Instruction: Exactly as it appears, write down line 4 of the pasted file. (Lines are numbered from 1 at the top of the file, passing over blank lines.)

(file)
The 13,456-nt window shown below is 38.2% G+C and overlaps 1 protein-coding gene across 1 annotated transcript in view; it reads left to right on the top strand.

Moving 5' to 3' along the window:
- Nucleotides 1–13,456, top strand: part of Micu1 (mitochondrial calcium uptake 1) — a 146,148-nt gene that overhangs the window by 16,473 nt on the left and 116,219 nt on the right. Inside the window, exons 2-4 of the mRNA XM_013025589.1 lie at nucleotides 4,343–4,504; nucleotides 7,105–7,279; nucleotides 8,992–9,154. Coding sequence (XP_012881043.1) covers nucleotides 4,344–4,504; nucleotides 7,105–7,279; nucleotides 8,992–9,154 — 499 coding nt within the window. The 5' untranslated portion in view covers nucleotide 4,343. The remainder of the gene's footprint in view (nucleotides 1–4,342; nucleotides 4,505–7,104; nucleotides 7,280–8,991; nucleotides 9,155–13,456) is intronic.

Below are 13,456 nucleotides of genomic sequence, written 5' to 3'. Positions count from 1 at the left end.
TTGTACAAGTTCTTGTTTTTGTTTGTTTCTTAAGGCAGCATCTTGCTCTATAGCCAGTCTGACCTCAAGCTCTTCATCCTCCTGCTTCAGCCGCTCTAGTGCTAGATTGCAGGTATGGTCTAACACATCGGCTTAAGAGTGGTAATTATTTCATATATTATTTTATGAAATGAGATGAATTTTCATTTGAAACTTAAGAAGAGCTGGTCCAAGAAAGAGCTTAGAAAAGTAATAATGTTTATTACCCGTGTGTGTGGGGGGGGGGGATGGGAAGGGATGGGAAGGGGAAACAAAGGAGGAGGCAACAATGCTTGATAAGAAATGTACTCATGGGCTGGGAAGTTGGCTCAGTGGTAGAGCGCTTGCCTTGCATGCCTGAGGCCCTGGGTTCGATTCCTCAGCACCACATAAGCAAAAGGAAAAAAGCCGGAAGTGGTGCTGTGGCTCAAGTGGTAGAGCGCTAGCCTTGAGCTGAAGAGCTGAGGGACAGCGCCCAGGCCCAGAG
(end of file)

Below are 13,456 nucleotides of genomic sequence, written 5' to 3'. Positions count from 1 at the left end.